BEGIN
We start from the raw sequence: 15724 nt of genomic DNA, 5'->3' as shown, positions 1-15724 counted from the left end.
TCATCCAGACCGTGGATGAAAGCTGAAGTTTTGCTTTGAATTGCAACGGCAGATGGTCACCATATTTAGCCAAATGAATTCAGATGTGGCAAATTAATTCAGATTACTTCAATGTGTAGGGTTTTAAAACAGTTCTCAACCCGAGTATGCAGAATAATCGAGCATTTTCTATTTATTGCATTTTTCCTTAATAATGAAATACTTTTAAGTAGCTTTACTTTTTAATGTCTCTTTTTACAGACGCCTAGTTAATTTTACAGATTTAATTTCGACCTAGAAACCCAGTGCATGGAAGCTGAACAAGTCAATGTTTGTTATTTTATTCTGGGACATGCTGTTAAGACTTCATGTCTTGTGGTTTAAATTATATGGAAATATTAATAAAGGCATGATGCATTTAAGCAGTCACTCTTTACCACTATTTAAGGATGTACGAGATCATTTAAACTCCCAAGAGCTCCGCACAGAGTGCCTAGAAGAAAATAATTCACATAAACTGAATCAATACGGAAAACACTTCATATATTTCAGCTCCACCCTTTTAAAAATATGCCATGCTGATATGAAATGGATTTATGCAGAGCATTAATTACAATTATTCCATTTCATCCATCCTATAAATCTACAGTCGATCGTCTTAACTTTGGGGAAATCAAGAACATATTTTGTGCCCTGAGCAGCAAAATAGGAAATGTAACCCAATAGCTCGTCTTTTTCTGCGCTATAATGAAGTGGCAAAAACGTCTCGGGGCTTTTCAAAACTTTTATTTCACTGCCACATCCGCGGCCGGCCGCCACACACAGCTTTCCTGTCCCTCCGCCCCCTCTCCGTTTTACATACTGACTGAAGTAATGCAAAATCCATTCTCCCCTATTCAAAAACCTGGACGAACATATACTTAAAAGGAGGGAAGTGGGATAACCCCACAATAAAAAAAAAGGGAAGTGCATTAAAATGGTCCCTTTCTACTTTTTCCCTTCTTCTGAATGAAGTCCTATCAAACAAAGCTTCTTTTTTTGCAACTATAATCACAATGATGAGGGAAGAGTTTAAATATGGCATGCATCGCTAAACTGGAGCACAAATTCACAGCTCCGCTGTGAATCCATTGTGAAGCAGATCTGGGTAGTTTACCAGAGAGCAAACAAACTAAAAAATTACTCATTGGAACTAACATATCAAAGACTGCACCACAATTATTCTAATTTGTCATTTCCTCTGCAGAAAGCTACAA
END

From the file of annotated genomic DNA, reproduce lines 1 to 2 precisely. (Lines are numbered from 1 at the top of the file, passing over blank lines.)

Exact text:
We start from the raw sequence: 15724 nt of genomic DNA, 5'->3' as shown, positions 1-15724 counted from the left end.
TCATCCAGACCGTGGATGAAAGCTGAAGTTTTGCTTTGAATTGCAACGGCAGATGGTCACCATATTTAGCCAAATGAATTCAGATGTGGCAAATTAATTCAGATTACTTCAATGTGTAGGGTTTTAAAACAGTTCTCAACCCGAGTATGCAGAATAATCGAGCATTTTCTATTTATTGCATTTTTCCTTAATAATGAAATACTTTTAAGTAGCTTTACTTTTTAATGTCTCTTTTTACAGACGCCTAGTTAATTTTACAGATTTAATTTCGACCTAGAAACCCAGTGCATGGAAGCTGAACAAGTCAATGTTTGTTATTTTATTCTGGGACATGCTGTTAAGACTTCATGTCTTGTGGTTTAAATTATATGGAAATATTAATAAAGGCATGATGCATTTAAGCAGTCACTCTTTACCACTATTTAAGGATGTACGAGATCATTTAAACTCCCAAGAGCTCCGCACAGAGTGCCTAGAAGAAAATAATTCACATAAACTGAATCAATACGGAAAACACTTCATATATTTCAGCTCCACCCTTTTAAAAATATGCCATGCTGATATGAAATGGATTTATGCAGAGCATTAATTACAATTATTCCATTTCATCCATCCTATAAATCTACAGTCGATCGTCTTAACTTTGGGGAAATCAAGAACATATTTTGTGCCCTGAGCAGCAAAATAGGAAATGTAACCCAATAGCTCGTCTTTTTCTGCGCTATAATGAAGTGGCAAAAACGTCTCGGGGCTTTTCAAAACTTTTATTTCACTGCCACATCCGCGGCCGGCCGCCACACACAGCTTTCCTGTCCCTCCGCCCCCTCTCCGTTTTACATACTGACTGAAGTAATGCAAAATCCATTCTCCCCTATTCAAAAACCTGGACGAACATATACTTAAAAGGAGGGAAGTGGGATAACCCCACAATAAAAAAAAAGGGAAGTGCATTAAAATGGTCCCTTTCTACTTTTTCCCTTCTTCTGAATGAAGTCCTATCAAACAAAGCTTCTTTTTTTGCAACTATAATCACAATGATGAGGGAAGAGTTTAAATATGGCATGCATCGCTAAACTGGAGCACAAATTCACAGCTCCGCTGTGAATCCATTGTGAAGCAGATCTGGGTAGTTTACCAGAGAGCAAACAAACTAAAAAATTACTCATTGGAACTAACATATCAAAGACTGCACCACAATTATTCTAATTTGTCATTTCCTCTGCAGAAAGCTACAA